Hydrogen is the great hope, but it has its issues too, says Hogan. “We know how to make grey hydrogen [from gas] cheaply, but not blue [from gas with carbon capture and storage] or green [from renewables], both of which remain very expensive.” Another issue will be getting green hydrogen, if it can be made cheaply enough and in large enough quantities, from offshore wind plants or other good production places to where it must be consumed, involving a “large and complex investment in transport infrastructure”, says Hogan. Knocking small-scale nuclear on the head now could mean “depriving ourselves of an option just because we are wedded to doing everything with wind and solar”, he states.
Furthermore, the storage technologies needed to meet different types of flexibility largely don’t exist yet, adds Hogan. Experts pushing for large seasonal storage as a solution presume the small modular nuclear option will be expensive, while assuming storage won’t be, he argues. For him, it is vital to distinguish between infrastructure that needs investment now and “critical new technologies to try to commercialise for the future”. Hogan comments: “The idea we can choose to do one or the other, but not both, is simply naïve.”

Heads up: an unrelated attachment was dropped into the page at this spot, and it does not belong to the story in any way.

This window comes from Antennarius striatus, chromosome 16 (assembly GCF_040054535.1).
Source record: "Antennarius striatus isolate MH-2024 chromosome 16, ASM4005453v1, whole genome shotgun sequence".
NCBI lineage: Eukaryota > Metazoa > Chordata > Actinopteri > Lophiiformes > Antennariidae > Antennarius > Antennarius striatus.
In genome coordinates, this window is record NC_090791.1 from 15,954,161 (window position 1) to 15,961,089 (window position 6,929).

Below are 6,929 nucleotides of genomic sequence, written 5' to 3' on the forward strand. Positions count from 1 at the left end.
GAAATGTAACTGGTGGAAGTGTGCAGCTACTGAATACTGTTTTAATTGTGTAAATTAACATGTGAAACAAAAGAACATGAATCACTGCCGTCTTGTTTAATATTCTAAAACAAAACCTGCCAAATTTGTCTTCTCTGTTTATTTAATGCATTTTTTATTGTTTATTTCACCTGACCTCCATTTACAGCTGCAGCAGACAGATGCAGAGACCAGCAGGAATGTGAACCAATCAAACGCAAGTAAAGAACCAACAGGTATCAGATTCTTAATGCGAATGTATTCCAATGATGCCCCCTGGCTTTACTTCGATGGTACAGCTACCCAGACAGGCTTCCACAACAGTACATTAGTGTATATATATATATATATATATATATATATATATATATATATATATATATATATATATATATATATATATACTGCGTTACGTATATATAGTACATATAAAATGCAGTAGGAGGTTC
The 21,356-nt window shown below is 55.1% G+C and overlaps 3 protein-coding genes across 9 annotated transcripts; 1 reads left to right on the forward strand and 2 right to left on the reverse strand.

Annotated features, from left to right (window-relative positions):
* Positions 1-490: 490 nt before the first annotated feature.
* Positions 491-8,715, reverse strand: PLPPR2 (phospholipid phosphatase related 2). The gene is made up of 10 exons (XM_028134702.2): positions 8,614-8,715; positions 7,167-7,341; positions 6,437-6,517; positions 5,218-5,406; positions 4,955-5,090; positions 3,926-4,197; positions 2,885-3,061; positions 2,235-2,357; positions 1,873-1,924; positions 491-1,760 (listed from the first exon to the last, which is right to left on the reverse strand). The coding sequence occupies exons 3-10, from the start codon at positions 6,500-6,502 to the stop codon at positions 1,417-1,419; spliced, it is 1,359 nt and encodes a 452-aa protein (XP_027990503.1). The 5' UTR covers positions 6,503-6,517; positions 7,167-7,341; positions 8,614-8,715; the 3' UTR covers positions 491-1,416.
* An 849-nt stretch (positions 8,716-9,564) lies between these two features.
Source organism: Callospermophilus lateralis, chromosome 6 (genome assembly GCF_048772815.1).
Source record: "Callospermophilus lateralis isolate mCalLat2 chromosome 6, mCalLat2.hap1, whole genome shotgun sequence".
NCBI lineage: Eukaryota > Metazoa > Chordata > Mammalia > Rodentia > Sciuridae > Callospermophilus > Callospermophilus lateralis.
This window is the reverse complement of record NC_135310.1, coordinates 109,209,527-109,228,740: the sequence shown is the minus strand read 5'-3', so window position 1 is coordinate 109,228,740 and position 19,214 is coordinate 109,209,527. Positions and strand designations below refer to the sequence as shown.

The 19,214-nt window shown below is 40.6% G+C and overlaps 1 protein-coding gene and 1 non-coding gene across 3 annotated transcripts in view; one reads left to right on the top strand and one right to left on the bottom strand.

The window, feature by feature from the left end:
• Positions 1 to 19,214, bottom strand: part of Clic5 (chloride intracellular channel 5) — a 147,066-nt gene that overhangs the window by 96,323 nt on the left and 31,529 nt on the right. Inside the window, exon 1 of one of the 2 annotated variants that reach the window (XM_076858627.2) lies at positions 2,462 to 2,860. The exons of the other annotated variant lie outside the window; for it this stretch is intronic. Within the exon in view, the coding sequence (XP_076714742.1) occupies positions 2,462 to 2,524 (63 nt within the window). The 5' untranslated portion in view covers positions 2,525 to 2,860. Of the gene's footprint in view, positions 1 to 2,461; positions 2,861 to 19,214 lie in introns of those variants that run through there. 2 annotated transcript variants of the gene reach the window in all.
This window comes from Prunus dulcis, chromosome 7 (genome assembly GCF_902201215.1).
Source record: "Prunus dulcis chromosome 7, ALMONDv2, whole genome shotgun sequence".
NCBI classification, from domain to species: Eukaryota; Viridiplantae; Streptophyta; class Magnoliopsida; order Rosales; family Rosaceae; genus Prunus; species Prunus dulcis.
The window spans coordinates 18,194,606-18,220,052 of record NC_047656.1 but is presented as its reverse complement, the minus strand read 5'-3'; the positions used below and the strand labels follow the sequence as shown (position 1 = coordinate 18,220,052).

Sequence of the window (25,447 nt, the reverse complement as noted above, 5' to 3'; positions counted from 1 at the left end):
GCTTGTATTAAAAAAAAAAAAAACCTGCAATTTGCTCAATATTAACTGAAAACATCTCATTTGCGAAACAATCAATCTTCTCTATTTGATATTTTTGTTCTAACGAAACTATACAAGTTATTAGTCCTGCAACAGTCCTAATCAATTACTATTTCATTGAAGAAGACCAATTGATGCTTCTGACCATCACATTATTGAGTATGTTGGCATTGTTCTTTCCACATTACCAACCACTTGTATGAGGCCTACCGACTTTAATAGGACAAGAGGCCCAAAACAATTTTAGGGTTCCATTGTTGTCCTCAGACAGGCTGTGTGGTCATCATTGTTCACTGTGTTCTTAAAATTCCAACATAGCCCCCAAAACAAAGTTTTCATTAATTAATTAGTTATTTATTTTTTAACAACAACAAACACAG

The development of SMR technology in the UK is being led by Rolls-Royce. The company heads a consortium planning to build 16 SMRs, each generating 440MW of power, with the first operating by 2030.
For Burke this timeline is too slow to help cut emissions in line with the Paris Agreement and the jury is out on whether Rolls-Royce’s plans will ever become reality. “You can’t buy a SMR anywhere,” says Burke. The company would need planning permission and regulatory approval to build nuclear power stations on 16 different sites, which could prove problematic.